The dramatic rise in claims could spur further action by Congress beyond the legislation now under discussion. “This demonstrates the urgency for Congress to act, and act quickly,” Portman said Tuesday in a written statement.

According to an NPR/Marist poll conducted Thursday and Friday, 18 percent of households already reported someone being laid off or having hours reduced because of the coronavirus outbreak, with women hit harder (21 percent) than men (16 percent), and people who earn less than $50,000 hit harder (25 percent) than those earning $50,000 or more (14 percent).

“A coronavirus recession is inevitable,” said Josh Bivens, director of research at the left-leaning Economic Policy Institute, in a blog post. He estimated that at least 3 million jobs will be lost by summer. Meanwhile, the U.S. Travel Association was projecting 4.6 million jobs lost this year in the travel industry alone, pushing the unemployment rate up to 6.3 percent.

The layoffs swept businesses large and small. On Tuesday Marriott said it expects to lay off tens of thousands of workers worldwide. MGM Resorts International on Monday closed 150 restaurants and bars, with more closings to come; Caesars Entertainment Corp. said it also has begun layoffs. In D.C., Compass Coffee, a local Starbucks competitor, laid off most of its 189 employees, and the Dubliner, a popular Irish bar on Capitol Hill, laid off all of them, leaving the place empty on St. Patrick’s Day.

During the past 48 hours, unemployment insurance offices around the country were flooded with phone calls, and state unemployment websites crashed in Kentucky, Oregon, and New York.

Lawmakers on Capitol Hill late Tuesday were racing toward a deal with the White House on an economic stimulus package to aid industries disrupted by the pandemic, and ironing out the details on a separate coronavirus aid package.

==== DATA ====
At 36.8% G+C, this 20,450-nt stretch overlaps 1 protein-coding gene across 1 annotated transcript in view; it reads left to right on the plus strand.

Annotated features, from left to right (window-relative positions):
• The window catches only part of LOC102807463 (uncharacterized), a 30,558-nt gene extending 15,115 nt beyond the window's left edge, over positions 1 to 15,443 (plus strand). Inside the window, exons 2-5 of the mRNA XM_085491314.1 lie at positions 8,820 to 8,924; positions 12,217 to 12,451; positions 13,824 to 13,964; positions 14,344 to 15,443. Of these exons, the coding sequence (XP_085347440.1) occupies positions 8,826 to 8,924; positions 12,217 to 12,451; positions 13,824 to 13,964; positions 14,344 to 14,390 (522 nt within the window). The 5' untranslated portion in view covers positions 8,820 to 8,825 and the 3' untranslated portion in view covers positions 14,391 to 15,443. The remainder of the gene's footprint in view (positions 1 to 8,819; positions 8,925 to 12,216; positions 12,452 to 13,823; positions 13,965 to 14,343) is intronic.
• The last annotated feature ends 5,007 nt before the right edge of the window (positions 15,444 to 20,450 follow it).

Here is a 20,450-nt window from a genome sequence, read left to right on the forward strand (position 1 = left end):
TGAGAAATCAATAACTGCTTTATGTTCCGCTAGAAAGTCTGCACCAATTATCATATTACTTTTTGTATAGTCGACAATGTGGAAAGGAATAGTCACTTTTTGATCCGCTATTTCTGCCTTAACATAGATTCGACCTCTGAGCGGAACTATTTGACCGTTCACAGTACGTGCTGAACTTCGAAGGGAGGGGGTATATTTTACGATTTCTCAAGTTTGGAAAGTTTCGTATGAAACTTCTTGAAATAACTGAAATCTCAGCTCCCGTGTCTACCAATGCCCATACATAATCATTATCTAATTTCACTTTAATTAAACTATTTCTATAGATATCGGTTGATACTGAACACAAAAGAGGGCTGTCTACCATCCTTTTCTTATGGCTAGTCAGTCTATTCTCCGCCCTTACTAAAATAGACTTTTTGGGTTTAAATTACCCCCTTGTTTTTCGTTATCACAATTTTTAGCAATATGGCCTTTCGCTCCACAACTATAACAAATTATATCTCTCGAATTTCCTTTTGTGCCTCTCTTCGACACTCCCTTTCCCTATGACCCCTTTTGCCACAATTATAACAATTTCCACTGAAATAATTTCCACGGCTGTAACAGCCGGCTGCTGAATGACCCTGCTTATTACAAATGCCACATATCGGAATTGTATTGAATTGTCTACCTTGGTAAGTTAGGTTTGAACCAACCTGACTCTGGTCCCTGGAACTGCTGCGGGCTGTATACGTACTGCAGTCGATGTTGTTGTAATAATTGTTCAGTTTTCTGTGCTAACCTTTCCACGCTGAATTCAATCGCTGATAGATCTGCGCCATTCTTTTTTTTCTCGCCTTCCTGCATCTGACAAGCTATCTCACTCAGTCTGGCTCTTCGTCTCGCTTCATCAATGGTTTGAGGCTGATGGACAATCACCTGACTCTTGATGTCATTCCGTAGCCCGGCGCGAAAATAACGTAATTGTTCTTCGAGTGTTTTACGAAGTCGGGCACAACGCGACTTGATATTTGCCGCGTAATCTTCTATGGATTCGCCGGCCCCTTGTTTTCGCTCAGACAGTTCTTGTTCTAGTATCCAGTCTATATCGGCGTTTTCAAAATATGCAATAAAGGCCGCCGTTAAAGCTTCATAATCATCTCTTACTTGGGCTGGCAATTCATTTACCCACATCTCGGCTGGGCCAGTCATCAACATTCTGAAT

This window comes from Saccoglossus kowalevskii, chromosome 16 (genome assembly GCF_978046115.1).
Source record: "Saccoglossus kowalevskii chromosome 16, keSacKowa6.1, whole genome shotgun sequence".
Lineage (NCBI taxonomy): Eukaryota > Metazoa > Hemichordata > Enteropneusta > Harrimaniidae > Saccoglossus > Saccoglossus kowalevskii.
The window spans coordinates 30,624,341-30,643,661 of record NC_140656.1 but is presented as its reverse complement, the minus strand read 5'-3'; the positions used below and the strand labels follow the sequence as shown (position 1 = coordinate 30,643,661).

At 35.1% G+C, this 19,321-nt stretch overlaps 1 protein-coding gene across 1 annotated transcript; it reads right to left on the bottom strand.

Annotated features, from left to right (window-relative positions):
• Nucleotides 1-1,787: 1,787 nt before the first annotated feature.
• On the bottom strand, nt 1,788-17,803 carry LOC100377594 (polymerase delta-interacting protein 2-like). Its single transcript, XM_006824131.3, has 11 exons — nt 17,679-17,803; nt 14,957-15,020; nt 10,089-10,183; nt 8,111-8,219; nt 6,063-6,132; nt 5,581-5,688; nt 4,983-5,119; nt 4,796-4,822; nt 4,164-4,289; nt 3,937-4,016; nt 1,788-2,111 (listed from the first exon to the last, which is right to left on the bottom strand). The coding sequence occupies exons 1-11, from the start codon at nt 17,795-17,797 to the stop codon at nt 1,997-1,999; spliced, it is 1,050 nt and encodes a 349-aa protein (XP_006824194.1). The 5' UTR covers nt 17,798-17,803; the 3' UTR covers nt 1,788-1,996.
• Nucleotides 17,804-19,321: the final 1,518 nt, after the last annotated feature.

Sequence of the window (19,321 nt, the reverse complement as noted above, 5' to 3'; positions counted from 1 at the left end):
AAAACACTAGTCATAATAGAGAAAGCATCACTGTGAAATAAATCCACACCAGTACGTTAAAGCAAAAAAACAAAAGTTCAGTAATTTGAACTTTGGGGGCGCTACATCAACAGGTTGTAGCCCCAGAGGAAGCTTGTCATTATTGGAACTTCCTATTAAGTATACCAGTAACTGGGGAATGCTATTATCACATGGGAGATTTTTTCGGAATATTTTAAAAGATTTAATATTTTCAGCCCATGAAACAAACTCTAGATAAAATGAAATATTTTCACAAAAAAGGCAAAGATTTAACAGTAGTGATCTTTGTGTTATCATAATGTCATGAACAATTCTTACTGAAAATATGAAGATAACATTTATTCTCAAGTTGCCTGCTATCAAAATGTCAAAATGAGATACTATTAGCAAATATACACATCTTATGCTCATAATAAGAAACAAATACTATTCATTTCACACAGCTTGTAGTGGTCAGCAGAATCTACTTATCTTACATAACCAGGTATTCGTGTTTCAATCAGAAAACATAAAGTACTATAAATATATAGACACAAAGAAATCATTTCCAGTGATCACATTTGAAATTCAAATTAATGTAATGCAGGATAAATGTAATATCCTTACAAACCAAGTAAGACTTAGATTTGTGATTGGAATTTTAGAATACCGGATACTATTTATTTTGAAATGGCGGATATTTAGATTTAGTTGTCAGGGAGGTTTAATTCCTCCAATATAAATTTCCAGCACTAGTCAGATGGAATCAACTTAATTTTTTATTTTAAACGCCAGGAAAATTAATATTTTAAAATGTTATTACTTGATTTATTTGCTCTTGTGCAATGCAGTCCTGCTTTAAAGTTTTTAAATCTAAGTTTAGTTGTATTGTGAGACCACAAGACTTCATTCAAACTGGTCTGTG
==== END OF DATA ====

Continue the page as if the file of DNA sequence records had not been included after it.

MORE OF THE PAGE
But many state unemployment insurance programs are ill-prepared for the downturn. Twenty-two states and jurisdictions, including California, New York, Illinois and Texas, have dangerously low reserves, and 10 have reduced the number of weeks they offer benefits since the 2007-09 Great Recession. The duration of eligibility for unemployment insurance in any given state won’t be affected by the legislation moving through Congress.

With the Trump administration and other nations considering travel restrictions, and more Americans pulling back on nonessential trips, the travel and hospitality industries have been among the first to see job cuts.

“We are adjusting global operations accordingly,” a Marriott spokesperson said in an emailed statement, “which has meant either reduction in hours or a temporary leave for many of our associates at our properties.” The spokesperson said that employees “will keep their health benefits during this difficult period and continue to be eligible for company- paid free short-term disability that provides income protection should they get sick.”

Several airlines have cut back service, and Delta recently announced a hiring freeze in the wake of the outbreak.

Service sector and travel sector jobs are just the beginning. As more drastic “lockdown” measures need to be taken to slow the spread of the coronavirus, more businesses will be ordered to shut down by the government.